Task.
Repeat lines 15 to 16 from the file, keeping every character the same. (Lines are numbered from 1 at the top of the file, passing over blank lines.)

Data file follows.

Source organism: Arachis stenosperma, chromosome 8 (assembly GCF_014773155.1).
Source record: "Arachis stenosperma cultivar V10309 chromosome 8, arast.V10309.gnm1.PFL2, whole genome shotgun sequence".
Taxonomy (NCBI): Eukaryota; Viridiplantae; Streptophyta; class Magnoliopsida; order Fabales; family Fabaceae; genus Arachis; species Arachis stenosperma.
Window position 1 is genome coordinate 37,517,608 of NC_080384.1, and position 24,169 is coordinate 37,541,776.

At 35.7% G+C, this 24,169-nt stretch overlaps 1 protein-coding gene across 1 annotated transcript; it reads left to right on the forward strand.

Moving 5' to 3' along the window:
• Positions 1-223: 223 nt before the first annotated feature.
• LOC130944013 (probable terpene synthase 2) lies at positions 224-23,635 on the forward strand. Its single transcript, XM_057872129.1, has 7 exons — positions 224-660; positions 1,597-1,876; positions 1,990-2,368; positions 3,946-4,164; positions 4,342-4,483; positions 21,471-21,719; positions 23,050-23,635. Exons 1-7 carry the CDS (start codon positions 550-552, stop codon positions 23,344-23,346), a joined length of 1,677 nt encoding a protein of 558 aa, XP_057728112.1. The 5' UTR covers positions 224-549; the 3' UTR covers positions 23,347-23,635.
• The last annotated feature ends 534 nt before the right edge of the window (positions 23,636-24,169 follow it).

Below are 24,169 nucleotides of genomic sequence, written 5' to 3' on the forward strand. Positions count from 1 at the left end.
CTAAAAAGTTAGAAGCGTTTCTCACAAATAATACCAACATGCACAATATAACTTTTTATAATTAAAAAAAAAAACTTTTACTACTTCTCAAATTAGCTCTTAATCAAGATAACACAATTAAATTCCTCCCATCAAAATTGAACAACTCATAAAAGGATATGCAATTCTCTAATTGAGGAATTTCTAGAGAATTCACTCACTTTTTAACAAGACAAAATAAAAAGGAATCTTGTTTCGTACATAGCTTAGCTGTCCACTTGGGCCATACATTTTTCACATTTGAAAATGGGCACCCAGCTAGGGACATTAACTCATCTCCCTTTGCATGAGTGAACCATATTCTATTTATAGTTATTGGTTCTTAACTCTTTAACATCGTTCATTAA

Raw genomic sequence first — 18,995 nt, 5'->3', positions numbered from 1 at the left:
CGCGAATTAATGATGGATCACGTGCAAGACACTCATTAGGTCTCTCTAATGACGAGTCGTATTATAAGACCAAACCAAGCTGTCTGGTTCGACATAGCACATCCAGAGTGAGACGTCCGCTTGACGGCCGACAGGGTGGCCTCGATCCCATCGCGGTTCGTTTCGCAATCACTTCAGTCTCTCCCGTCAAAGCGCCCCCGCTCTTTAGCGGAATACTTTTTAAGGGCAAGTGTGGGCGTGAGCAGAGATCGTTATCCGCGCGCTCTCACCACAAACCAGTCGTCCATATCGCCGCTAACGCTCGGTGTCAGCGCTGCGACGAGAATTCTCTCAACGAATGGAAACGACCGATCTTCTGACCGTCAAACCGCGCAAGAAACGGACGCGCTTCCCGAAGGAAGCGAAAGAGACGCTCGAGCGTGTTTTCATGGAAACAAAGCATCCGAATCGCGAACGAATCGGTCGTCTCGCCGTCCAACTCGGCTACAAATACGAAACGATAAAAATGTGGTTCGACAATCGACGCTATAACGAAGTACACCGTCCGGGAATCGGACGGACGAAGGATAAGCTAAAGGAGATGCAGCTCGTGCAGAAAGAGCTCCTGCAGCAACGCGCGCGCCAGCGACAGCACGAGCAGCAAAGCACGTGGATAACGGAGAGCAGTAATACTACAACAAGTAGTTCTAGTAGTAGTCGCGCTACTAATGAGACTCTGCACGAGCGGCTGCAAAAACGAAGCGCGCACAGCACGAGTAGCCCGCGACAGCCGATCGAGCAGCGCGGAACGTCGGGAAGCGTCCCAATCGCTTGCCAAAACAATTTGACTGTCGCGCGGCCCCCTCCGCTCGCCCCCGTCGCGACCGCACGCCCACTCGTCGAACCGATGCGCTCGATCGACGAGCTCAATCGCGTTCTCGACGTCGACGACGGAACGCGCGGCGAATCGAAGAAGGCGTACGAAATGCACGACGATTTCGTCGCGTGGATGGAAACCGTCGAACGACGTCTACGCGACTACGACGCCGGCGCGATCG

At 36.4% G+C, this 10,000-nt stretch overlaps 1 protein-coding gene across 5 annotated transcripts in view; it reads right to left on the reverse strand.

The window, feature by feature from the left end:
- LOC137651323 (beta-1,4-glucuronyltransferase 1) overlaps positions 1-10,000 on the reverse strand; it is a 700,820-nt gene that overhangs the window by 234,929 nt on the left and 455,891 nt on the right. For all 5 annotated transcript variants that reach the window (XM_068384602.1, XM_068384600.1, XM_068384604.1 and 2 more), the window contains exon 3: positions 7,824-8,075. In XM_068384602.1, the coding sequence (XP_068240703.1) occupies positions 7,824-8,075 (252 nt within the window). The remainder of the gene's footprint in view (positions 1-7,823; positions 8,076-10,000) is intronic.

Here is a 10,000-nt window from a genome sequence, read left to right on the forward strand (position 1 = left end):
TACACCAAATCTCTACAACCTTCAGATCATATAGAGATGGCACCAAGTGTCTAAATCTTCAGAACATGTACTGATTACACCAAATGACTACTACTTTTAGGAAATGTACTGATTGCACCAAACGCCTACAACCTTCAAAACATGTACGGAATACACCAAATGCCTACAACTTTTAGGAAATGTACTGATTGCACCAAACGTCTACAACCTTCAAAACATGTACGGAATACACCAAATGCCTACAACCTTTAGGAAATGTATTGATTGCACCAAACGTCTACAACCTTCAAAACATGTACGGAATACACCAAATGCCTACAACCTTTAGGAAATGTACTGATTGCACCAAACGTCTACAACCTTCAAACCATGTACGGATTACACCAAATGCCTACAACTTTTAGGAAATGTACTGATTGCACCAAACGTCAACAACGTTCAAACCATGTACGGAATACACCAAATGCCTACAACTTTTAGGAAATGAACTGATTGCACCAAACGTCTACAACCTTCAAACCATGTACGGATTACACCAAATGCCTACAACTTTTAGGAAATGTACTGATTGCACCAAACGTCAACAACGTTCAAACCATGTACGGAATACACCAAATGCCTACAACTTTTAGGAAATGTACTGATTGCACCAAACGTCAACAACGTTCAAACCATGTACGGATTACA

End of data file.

The window, feature by feature from the left end:
- LOC137651323 (beta-1,4-glucuronyltransferase 1) overlaps positions 1-10,000 on the reverse strand; it is a 700,820-nt gene that overhangs the window by 234,929 nt on the left and 455,891 nt on the right. For all 5 annotated transcript variants that reach the window (XM_068384602.1, XM_068384600.1, XM_068384604.1 and 2 more), the window contains exon 3: positions 7,824-8,075. In XM_068384602.1, the coding sequence (XP_068240703.1) occupies positions 7,824-8,075 (252 nt within the window). The remainder of the gene's footprint in view (positions 1-7,823; positions 8,076-10,000) is intronic.